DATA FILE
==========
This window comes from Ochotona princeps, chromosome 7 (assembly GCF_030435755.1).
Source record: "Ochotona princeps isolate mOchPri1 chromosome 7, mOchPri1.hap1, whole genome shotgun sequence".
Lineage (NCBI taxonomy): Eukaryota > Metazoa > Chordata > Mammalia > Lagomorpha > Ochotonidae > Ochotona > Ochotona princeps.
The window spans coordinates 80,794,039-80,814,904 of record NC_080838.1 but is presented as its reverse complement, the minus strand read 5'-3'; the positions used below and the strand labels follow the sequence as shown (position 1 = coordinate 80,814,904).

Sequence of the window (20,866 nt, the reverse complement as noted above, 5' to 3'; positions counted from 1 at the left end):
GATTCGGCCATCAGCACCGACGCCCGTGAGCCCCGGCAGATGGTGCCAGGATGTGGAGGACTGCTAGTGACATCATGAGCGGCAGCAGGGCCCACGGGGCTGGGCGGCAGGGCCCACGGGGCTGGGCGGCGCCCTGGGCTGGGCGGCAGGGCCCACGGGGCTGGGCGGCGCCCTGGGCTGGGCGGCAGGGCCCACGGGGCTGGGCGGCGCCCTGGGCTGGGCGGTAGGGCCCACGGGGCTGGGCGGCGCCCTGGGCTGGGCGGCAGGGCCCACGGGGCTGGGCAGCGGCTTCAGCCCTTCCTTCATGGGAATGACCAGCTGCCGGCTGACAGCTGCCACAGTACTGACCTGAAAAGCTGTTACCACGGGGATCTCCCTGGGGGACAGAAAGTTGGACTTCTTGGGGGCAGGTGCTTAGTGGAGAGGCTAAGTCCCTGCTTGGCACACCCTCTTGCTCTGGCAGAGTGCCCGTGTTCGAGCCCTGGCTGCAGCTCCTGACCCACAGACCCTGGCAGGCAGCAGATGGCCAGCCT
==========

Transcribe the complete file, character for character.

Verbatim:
This window comes from Ochotona princeps, chromosome 7 (assembly GCF_030435755.1).
Source record: "Ochotona princeps isolate mOchPri1 chromosome 7, mOchPri1.hap1, whole genome shotgun sequence".
Lineage (NCBI taxonomy): Eukaryota > Metazoa > Chordata > Mammalia > Lagomorpha > Ochotonidae > Ochotona > Ochotona princeps.
The window spans coordinates 80,794,039-80,814,904 of record NC_080838.1 but is presented as its reverse complement, the minus strand read 5'-3'; the positions used below and the strand labels follow the sequence as shown (position 1 = coordinate 80,814,904).

Sequence of the window (20,866 nt, the reverse complement as noted above, 5' to 3'; positions counted from 1 at the left end):
GATTCGGCCATCAGCACCGACGCCCGTGAGCCCCGGCAGATGGTGCCAGGATGTGGAGGACTGCTAGTGACATCATGAGCGGCAGCAGGGCCCACGGGGCTGGGCGGCAGGGCCCACGGGGCTGGGCGGCGCCCTGGGCTGGGCGGCAGGGCCCACGGGGCTGGGCGGCGCCCTGGGCTGGGCGGCAGGGCCCACGGGGCTGGGCGGCGCCCTGGGCTGGGCGGTAGGGCCCACGGGGCTGGGCGGCGCCCTGGGCTGGGCGGCAGGGCCCACGGGGCTGGGCAGCGGCTTCAGCCCTTCCTTCATGGGAATGACCAGCTGCCGGCTGACAGCTGCCACAGTACTGACCTGAAAAGCTGTTACCACGGGGATCTCCCTGGGGGACAGAAAGTTGGACTTCTTGGGGGCAGGTGCTTAGTGGAGAGGCTAAGTCCCTGCTTGGCACACCCTCTTGCTCTGGCAGAGTGCCCGTGTTCGAGCCCTGGCTGCAGCTCCTGACCCACAGACCCTGGCAGGCAGCAGATGGCCAGCCT